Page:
The New Jersey Department of Environmental Protection has accused itself of harming the habitat of endangered and threatened birds it was supposed to protect.
The work was designed to create habitat for one species of bird, but actually ended up destroying habitat for two others.
The department admitted it sent a violation notice and threatened fines to its own Fish and Wildlife Department for unauthorized work in February and March at the Glassboro Wildlife Management Area in Clayton, Gloucester County.
It was unclear how any penalties might work when the DEP is both the prosecutor and the defendant. It was also not immediately clear whether any money could actually change hands. The department did not respond to questions about potential penalties.
The work involved clearing vegetation and soil disturbance on nearly 3 acres of what the state calls “freshwater wetlands of exceptional resource value.” Before the work was completed, this land was considered suitable habitat for the Barn Owl, which is listed as an endangered species, and the Red-shouldered Hawk, which is listed as an endangered species.
The project also cleared and disturbed an additional 12 hectares of land near wetlands known as transition areas, which are also protected.
The DEP on Friday declined to discuss without authorization how the deal came about.
On its website, the department wrote on Feb. 1 that the work was aimed at creating 21 acres of habitat for the American sandpiper, a member of the sandpiper family that uses its long, narrow beak to feed on earthworms in moist soil. The project was designed to create a “meadow habitat”.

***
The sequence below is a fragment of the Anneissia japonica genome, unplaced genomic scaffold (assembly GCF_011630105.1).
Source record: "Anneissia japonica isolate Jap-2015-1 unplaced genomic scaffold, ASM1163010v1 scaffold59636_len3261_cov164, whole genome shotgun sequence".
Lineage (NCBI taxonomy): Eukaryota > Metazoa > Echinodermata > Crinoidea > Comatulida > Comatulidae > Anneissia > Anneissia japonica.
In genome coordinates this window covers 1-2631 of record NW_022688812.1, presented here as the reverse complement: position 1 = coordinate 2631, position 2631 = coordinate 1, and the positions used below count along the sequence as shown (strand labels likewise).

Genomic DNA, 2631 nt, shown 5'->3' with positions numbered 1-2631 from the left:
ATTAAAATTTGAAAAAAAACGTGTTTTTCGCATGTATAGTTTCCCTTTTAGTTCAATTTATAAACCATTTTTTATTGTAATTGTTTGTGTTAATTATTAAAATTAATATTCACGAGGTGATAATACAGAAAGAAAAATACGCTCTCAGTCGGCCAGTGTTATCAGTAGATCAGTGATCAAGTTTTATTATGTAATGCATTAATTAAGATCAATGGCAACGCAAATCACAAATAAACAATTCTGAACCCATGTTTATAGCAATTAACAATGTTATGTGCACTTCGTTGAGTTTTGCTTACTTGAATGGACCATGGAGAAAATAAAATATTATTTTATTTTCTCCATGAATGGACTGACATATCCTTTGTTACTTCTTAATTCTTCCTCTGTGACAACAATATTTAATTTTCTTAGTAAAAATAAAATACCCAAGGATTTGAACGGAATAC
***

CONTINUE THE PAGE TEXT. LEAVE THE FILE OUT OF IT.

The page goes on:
But in the process, the state destroyed mature oak and pine forests in and near wetlands, and filled in some wetlands, four conservation groups said in a letter to the ministry in early March complaining about the work. The agency issued the notification about the violation on April 6.
“Wetlands and flora that were previously undisturbed have been destroyed, and mature forest that was already a habitat for numerous rare plant and bird species has been cut down,” the groups wrote. “All the trees were cut down and all the stumps were bulldozed.”
Tom Gilbert, leader of the New Jersey Conservation Foundation, said, “This should never have happened. They must also take steps to improve their clearly inadequate internal review process and meaningfully engage the public.”
Jaclyn Rhoads, assistant executive director of the Pinelands Conservation Alliance, praised the state for admitting its mistake, but said the DEP should provide a list of ongoing projects on its website for public review.
“Thanks to the public, we were able to stop further destruction of this landscape,” she said.
Agency spokesman Larry Hajna said the Fish and Wildlife Department’s Bureau of Land Management must implement appropriate soil conservation measures within 10 days and submit a plan within 30 days to restore the site. This must include the removal of wood chips placed there.
By the end of April, DEP intends to issue a sentencing notice.
Fish and Wildlife will propose additional measures that are beneficial to the environment, which will be subject to a public comment period, Hajna said.
Follow Wayne Parry on Twitter at twitter.com/WayneParryAC